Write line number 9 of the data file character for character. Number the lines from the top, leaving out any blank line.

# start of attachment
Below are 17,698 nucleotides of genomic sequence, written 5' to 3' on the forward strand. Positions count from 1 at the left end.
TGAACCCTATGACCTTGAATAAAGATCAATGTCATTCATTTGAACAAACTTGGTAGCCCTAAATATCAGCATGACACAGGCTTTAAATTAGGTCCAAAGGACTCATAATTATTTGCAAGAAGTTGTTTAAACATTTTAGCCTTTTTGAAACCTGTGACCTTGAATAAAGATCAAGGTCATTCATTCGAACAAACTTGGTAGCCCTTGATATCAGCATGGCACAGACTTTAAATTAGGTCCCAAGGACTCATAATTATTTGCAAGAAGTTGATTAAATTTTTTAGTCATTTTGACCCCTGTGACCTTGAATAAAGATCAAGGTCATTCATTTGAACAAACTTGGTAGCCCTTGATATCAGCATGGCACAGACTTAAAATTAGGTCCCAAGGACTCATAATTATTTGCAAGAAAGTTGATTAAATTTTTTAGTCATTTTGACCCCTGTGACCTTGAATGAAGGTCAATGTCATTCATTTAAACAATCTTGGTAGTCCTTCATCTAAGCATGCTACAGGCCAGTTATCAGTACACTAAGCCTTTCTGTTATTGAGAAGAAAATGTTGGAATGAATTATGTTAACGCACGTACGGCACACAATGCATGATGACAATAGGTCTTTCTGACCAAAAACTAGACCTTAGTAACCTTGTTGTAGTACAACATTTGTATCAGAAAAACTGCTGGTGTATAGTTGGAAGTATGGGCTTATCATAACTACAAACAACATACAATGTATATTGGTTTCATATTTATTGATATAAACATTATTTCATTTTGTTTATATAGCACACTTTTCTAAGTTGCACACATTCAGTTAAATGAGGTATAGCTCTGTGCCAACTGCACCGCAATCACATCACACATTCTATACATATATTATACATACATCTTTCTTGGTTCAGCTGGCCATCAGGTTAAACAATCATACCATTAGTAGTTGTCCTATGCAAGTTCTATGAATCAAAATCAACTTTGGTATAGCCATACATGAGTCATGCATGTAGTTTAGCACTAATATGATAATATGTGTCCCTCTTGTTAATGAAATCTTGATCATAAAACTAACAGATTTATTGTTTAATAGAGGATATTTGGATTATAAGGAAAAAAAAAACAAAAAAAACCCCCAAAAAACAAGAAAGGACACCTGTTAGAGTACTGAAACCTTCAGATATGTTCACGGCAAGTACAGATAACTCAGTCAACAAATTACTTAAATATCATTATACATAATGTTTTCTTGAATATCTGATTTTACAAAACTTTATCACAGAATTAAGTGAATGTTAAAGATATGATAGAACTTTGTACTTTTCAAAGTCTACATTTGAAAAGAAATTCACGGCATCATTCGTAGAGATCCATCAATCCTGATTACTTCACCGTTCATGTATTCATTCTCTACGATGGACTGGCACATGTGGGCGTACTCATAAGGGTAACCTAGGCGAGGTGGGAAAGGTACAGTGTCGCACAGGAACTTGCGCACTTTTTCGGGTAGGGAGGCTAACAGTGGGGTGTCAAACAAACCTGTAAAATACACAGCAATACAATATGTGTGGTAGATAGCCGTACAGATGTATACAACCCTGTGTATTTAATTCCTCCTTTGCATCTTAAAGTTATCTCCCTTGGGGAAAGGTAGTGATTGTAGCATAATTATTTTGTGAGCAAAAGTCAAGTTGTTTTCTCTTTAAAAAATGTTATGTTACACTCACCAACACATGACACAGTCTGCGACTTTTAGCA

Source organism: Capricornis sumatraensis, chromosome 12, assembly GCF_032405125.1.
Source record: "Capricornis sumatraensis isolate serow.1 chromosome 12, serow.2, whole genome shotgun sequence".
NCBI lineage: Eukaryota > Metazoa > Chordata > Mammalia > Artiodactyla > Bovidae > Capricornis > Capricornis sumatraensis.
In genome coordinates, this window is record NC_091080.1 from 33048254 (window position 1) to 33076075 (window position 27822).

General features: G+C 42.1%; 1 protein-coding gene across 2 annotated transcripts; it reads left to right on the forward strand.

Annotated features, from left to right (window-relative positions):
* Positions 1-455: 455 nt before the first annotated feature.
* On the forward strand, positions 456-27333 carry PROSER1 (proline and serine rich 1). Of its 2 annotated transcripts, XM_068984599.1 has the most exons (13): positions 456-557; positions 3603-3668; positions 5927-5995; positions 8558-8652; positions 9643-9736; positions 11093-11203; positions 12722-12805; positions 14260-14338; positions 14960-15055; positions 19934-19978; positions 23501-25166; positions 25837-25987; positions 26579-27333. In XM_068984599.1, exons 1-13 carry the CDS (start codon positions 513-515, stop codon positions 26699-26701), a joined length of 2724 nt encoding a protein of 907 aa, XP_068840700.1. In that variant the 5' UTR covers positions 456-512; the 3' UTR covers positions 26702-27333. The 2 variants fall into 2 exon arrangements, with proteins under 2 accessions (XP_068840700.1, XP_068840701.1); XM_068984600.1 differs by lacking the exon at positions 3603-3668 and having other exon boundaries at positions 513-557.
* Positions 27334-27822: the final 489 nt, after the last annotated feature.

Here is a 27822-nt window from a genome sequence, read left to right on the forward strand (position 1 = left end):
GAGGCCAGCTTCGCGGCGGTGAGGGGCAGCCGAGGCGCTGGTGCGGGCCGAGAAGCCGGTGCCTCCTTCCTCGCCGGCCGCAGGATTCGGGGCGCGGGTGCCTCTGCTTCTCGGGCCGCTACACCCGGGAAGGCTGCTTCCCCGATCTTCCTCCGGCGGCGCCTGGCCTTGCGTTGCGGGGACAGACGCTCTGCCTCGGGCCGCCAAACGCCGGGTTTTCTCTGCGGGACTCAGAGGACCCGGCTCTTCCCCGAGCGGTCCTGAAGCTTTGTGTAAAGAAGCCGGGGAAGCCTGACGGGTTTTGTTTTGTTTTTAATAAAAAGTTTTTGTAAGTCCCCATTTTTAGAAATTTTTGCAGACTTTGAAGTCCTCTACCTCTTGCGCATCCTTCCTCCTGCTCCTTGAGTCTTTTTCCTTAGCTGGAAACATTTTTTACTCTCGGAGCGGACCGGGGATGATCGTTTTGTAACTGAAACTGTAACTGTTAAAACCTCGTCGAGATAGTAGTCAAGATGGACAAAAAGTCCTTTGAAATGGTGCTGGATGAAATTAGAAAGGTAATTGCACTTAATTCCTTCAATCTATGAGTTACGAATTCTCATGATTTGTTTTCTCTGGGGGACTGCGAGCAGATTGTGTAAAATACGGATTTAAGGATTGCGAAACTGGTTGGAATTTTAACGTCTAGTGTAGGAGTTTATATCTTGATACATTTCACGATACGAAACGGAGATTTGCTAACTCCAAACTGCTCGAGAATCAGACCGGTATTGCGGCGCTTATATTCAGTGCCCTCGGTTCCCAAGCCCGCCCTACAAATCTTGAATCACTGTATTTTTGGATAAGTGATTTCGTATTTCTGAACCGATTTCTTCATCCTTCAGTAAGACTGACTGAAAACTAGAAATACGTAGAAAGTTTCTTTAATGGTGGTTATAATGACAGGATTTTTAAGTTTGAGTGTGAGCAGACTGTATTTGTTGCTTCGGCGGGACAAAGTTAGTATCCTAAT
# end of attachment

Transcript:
* Positions 1-455: 455 nt before the first annotated feature.